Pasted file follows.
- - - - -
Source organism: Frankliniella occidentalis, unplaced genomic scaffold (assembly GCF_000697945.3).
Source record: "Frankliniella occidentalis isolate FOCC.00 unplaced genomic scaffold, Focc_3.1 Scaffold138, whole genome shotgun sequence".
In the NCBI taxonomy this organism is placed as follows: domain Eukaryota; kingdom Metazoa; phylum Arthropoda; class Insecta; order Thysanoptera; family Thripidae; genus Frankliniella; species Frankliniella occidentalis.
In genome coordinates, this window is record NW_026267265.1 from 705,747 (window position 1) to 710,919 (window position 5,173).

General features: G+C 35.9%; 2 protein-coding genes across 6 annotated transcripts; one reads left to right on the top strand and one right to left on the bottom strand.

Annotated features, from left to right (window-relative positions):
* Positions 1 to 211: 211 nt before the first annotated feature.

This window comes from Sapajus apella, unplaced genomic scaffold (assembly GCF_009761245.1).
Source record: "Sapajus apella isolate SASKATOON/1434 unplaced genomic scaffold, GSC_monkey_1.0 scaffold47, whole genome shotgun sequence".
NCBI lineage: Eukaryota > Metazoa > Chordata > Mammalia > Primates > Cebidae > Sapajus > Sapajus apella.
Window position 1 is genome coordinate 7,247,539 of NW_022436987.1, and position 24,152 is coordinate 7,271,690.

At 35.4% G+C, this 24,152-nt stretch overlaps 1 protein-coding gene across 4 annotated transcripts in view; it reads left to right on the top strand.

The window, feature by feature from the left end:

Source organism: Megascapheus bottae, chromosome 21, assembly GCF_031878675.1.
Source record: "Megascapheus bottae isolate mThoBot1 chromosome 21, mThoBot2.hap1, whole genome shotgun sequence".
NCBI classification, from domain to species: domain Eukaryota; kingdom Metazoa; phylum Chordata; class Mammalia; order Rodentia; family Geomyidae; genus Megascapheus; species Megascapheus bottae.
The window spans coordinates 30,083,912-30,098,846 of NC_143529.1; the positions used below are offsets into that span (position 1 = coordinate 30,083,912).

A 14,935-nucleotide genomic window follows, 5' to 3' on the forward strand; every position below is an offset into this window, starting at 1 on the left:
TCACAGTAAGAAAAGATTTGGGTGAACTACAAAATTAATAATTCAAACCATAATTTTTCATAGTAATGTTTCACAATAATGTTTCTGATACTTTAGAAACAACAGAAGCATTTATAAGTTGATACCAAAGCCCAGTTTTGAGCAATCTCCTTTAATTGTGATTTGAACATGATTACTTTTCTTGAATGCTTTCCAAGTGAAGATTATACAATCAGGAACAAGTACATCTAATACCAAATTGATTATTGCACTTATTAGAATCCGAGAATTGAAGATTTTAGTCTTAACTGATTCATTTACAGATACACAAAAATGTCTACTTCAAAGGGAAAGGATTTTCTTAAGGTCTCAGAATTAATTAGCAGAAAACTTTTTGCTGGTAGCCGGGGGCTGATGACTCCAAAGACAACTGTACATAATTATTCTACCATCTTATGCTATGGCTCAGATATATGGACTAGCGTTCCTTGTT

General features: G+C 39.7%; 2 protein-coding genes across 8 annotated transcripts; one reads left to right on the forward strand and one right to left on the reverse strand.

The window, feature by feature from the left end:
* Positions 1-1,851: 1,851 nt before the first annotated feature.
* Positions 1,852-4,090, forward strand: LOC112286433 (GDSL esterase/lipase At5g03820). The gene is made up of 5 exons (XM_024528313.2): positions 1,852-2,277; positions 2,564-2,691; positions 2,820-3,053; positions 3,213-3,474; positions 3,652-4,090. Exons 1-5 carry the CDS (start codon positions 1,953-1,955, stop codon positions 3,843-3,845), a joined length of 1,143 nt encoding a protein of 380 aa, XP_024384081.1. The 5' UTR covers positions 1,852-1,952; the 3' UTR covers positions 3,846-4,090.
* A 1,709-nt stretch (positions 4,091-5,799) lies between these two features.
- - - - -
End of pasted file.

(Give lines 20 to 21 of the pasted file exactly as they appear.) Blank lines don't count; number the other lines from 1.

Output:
General features: G+C 39.7%; 2 protein-coding genes across 8 annotated transcripts; one reads left to right on the forward strand and one right to left on the reverse strand.

The window, feature by feature from the left end: